US 8105335 B1
A manually manipulatable tool for removing a fecal impaction, the tool is adapted for insertion into a patient's rectum to engage and penetrate the impaction. The tool is fitted with flexible, arcuately configured elements collapsible at least partially during insertion into the rectum and penetration of the fecal impaction, withdrawal of the tool deploying the elements to exert traction on the impaction thus facilitating withdrawal of at least portions of the impaction. A body member of the tool is preferably elongated and can optionally be provided with a longitudinally extending lumen for introduction of an enema solution concurrently with or independently of impaction removal.
1. An article of manufacture adapted for use in removal of a fecal impaction from a human being in need thereof and insertable into the rectum of said human being in need to manipulate the impaction, comprising:
a body member, at least a portion of which extends outwardly of the rectum of the human being experiencing an impaction on insertion of a distal portion of the body member into the rectum by a user, an outwardly extending anterior portion of the body member graspable by the user of the article to engage the impaction and to insert the distal portion of the article into the impaction;
at least one dilation body carried by the body member distally of said body member to facilitate entry of the body member into the rectum of the human being in need of removal of the impaction; and,
at least one grappling element carried by the body member on the distal portion of the body member and anteriorly of the at least one dilation body, the at least one grappling element gripping at least portions of the impaction, at least one end of the at least one grappling element extending outwardly of the body member a distance greater than a volumetric space defined by passage of the at least one dilation body on insertion of the distal portion of the body member into the rectum, the volumetric space being defined by the at least one dilation body in an uncompressed condition prior to insertion into the rectum of a human being in need of removal of the impaction, the at least one grappling element being compressible toward the body member to a position essentially within the volumetric space, the grappling element being abducted from the body member within the rectum to grip at least portions of the impaction on sufficient insertion of the at least one grappling element into the rectum of the human being in need and to remove at least portions of the impaction on withdrawal of the body member from the rectum of the human in need of impaction removal.
2. The article of manufacture of
3. The article of
4. The article of
5. The article of
6. The article of
7. The article of
8. The article of
9. The article of
10. The article of
11. The article of
12. The article of
13. The article of
14. The article of
15. The article of
16. The article of
17. The article of
18. The article of
19. The article of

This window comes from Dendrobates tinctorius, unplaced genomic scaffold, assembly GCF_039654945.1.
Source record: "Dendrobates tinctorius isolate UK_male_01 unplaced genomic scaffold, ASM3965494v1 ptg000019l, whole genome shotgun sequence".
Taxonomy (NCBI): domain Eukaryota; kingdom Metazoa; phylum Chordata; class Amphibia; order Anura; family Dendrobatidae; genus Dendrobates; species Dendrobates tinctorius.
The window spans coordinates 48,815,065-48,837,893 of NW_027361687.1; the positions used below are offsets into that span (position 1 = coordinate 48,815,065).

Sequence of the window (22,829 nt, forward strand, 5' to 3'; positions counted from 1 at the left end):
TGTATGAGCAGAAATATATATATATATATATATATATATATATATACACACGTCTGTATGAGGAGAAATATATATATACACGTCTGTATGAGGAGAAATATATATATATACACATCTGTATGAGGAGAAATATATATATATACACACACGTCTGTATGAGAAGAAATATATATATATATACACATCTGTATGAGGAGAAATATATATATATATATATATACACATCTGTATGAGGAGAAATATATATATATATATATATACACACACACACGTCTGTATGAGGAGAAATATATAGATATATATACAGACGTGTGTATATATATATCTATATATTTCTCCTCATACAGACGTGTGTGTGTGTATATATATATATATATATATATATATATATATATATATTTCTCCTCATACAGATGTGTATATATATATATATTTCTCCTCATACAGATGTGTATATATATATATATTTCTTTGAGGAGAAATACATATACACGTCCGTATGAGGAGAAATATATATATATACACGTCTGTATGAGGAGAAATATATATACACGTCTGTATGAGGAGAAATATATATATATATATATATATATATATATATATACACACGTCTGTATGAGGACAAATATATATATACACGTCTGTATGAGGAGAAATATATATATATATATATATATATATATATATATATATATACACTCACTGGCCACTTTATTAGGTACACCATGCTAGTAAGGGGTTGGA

20. The article of
21. The article of
22. The article of
23. The article of
1. Field of the Invention
The invention relates generally to tools for removal of fecal impactions and particularly to such a tool configured for ease of useage and safety of operation for rapid and reliable removal of a fecal impaction.
2. Description of the Prior Art
Patients often present in clinical settings with impacted stools that can only be evacuated spontaneously with extreme difficulty if at all. Such blockages are typically referred to as fecal impactions and result from the inability to spontaneously empty the rectum of accumulated stool. A fecal impaction occurs due to excessive and continuing fecal mass accumulation in the rectal vault such that the large and growing fecal bolus cannot be readily passed through the anus. The impaction worsens as additional stool is produced and typically hardens with drying of distal portions of the impacted stool, thereby creating an increasingly uncomfortable and potentially dangerous emergency condition. Medical intervention is often required for removal of the impaction from the rectum especially once the density and mass of the accumulating stool precludes passage spontaneously.
While fecal impactions can occur in otherwise healthy individuals, those suffering from certain medical conditions including neuromuscular diseases and severe debilitation as well as those in the general geriatric population are susceptible to the spontaneous development of fecal impactions. Accordingly, fecal impaction is a commonly encountered condition in patients not only presenting in an emergency situation at a medical facility but also for patients hospitalized for other conditions.
Current clinical practice typically relies on repeated insertions of a finger of a medical practitioner through the anus and into the rectum of a patient for removal of the impaction. Practitioners called upon to accomplish this task include nurses, paramedics, medical technicians as well as physicians. As presently practiced, a clinician inserts a gloved finger through the patient's anus and into the rectum in an effort to manually dislodge the stool mass either entirely or in fragments. The gloved finger probes the fecal mass in an effort to break up the mass followed by retrieval of fragmented portions of the mass. The patient may become capable of spontaneous defecation once a sufficient portion of the mass has been removed manually. Removal of such sufficient portions or of the entire mass usually necessitates repeated manual interventions coupled with supplemental use of one or more fluid enemas. Hospital admission may be required for more intensive efforts to free an impaction.